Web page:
This brings me to science fiction. Over the course of the session, students engage in the live tweeting of science fiction movies from the previous one hundred years. Beginning with Fritz Lang’s Metropolis, moving through Kubrick’s 2001: A Space Odyssey, both Blade Runners, the original animated Ghost in the Shell, and ending with Almereyda’s Marjorie Prime. The point is to consider the way the future has been represented in the past and to contemplate the tension between the representation of the future and its reality. Students must tweet during the screening, using the #BCM325 hashtag and are assessed on their ability to engage with each other and outsiders, who often comment on the live tweeting stream, and make sense of the films for a public audience.

In the above video, I explain why we are using Science Fiction to think about the future in more detail, drawing very briefly on the work of two SF scholars, Istvan Cicsery-Ronay and Darko Suvin.

Future Cultures

It is a new year and a new semester, and I have been busy writing a new set of lectures for BCM325 Future Cultures.

As this subject is going to be available across four campuses over the next couple of years, in Wollongong, Hong Kong, South West Sydney and Dubai, I’ve elected to record them as video lectures.

I’ve been learning Final Cut Pro, but have been screen capturing from Prezi for the time being.

This is the Week One introductory lecture:
And a short guide to Live Tweeting, our seminar activity:

Two colleagues from the University of Wollongong Library, Michael Organ and Rebecca Daly, will be presenting our peer-reviewed paper on the virtual Yellow House pilot project at the VALA2016 conference this week in Melbourne. Owen Godfrey (@Cider3dPrinter) put together these two short videos to give a quick demonstration of the simulation and how it looks on screen and in the Oculus Rift.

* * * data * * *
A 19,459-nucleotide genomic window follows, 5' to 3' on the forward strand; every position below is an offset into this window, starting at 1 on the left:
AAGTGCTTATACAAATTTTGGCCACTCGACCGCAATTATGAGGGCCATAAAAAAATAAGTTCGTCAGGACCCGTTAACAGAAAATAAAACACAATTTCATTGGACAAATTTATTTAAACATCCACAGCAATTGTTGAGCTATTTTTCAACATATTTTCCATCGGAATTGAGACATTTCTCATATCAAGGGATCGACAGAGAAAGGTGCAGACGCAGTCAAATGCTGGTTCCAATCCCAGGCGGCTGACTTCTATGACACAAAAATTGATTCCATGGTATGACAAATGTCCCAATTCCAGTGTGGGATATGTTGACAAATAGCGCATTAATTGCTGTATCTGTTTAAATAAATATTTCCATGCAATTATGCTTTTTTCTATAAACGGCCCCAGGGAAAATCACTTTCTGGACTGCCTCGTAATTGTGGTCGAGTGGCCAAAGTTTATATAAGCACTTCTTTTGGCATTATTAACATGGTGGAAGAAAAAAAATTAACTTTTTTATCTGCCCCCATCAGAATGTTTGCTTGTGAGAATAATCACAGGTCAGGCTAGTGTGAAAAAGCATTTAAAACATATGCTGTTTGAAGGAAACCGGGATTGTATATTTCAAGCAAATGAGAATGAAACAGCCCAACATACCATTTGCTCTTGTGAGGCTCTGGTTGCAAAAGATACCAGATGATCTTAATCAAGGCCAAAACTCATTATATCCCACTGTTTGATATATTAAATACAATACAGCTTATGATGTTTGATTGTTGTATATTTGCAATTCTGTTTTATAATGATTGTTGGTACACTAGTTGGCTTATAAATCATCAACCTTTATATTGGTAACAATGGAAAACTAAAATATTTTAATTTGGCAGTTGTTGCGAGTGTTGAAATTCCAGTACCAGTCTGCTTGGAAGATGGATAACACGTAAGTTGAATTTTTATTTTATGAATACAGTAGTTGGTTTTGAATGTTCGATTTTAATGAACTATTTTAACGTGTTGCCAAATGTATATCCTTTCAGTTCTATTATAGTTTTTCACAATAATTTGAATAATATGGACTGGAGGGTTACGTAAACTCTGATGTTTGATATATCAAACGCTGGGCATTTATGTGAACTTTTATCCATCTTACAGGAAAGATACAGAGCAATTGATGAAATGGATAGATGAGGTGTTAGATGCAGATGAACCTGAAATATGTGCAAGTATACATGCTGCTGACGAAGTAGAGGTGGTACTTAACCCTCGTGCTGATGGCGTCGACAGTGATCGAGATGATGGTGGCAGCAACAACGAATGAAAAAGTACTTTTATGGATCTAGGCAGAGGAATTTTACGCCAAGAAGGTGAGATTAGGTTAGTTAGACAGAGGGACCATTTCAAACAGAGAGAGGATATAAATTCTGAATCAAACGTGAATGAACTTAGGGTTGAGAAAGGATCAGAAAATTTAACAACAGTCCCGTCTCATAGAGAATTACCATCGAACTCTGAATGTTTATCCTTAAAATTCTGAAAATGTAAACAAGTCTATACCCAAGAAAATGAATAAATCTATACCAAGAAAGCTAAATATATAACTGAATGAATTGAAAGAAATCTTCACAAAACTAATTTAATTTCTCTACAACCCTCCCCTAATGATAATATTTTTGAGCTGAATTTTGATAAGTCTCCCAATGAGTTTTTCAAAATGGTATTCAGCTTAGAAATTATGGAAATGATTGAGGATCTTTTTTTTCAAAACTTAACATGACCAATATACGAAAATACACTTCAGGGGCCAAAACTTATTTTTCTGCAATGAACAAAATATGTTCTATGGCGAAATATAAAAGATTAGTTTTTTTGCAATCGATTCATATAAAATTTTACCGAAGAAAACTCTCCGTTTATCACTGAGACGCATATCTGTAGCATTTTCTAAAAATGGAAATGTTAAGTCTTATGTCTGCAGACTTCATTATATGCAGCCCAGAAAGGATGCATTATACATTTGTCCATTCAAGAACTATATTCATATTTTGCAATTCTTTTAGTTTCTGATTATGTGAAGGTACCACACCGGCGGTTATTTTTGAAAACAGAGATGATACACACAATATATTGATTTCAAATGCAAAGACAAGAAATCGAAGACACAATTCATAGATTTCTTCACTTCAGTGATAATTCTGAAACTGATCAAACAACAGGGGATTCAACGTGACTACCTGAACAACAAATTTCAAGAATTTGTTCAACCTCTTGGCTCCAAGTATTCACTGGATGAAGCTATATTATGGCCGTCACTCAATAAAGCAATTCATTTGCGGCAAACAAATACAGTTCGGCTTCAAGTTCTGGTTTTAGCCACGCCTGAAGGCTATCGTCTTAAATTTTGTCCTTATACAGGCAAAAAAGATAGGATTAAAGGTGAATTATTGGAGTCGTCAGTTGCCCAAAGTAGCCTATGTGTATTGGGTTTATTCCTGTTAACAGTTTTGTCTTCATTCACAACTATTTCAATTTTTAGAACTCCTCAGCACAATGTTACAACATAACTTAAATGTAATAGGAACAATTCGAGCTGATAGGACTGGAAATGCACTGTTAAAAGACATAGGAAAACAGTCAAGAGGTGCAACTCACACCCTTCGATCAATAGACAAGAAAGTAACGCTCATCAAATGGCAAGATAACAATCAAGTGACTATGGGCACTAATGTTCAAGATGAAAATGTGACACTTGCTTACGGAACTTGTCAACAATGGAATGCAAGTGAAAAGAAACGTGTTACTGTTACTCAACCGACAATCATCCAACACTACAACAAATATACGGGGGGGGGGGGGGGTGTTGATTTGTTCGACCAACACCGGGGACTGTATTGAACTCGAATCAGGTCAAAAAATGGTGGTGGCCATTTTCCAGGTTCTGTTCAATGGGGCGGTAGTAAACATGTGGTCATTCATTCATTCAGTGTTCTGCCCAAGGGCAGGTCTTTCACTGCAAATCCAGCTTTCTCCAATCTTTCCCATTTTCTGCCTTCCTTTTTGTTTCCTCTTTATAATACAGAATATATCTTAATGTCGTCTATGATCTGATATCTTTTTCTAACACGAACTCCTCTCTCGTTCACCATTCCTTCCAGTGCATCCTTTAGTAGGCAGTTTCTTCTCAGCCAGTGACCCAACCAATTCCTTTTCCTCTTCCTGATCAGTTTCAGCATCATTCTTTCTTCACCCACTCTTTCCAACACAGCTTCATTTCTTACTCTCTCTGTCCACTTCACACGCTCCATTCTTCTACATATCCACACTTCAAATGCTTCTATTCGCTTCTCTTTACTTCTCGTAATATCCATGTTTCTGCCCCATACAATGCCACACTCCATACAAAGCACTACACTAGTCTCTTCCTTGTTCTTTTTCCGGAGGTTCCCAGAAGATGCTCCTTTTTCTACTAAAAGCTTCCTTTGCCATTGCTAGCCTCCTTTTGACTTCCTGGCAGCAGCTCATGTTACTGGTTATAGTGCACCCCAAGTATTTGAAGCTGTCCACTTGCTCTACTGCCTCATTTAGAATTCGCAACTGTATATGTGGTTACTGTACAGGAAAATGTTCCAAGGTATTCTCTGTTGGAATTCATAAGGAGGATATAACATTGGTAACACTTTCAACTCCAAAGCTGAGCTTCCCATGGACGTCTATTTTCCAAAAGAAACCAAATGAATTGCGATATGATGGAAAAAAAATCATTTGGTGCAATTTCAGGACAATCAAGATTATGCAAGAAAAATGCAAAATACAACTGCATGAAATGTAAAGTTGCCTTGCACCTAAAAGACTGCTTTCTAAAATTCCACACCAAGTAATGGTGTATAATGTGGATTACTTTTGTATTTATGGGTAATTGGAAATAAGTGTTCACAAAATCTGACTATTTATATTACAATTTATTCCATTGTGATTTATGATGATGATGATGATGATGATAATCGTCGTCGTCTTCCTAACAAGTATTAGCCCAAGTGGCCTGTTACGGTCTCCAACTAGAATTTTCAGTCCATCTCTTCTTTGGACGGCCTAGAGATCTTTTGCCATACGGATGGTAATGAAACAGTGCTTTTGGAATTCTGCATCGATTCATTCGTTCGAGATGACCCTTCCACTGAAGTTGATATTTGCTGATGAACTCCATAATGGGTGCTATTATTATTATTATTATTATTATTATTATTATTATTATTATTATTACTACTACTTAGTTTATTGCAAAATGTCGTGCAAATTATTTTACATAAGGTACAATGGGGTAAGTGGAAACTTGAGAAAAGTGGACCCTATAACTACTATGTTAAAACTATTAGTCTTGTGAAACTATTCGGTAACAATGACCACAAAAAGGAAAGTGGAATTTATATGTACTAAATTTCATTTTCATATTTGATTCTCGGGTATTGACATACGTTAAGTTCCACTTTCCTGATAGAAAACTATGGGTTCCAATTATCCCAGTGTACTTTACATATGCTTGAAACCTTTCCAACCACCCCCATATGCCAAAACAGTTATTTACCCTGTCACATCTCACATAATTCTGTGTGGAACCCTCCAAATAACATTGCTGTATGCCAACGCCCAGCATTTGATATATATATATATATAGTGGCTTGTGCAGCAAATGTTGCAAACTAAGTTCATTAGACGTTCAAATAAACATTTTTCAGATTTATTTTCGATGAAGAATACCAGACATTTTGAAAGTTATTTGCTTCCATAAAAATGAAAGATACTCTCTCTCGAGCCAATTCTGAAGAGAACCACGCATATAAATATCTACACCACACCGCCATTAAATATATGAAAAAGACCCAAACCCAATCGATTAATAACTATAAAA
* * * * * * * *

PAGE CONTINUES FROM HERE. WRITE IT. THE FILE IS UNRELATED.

taking entrepreneurship seriously

Australia is a stagnant nation, politically, socially, technologically and intellectually and it is really OK to admit this. We have great ideas, great talent, and an amazing environment that our creatives, experts, innovators and risk-takers have to leave in order to be successful more often than they should and more often that is healthy for those of us who remain. Our political ‘leaders’ on all sides have failed to understand, plan and build for this, and we need only look to the NBN for evidence; a world class national broadband network that would propel our little creative nation into the future was abandoned, settling for second sixteenth sixty fourth best because it’s too expensive, too hard, too politically messy to do better.

Wollongong is a city with a great deal of potential and the University of Wollongong is a university of students, academics and professional staff who all punch well above their budgets. I will excuse that mangled fighting cliche by doubling down on it and suggesting that ‘we’ are not prepared, as Ronda Rousey says (UFC women’s champion visiting Australia this week), to be a ‘do-nothing-bitch’. I’m obviously stepping out of the gender politics of that statement in order to appropriate the core elements of Rousey’s straightforward philosophy here to argue that we are not going to sit back and let others take care of our future and the challenges that will we face. We are not going to do nothing, but what are we going to do?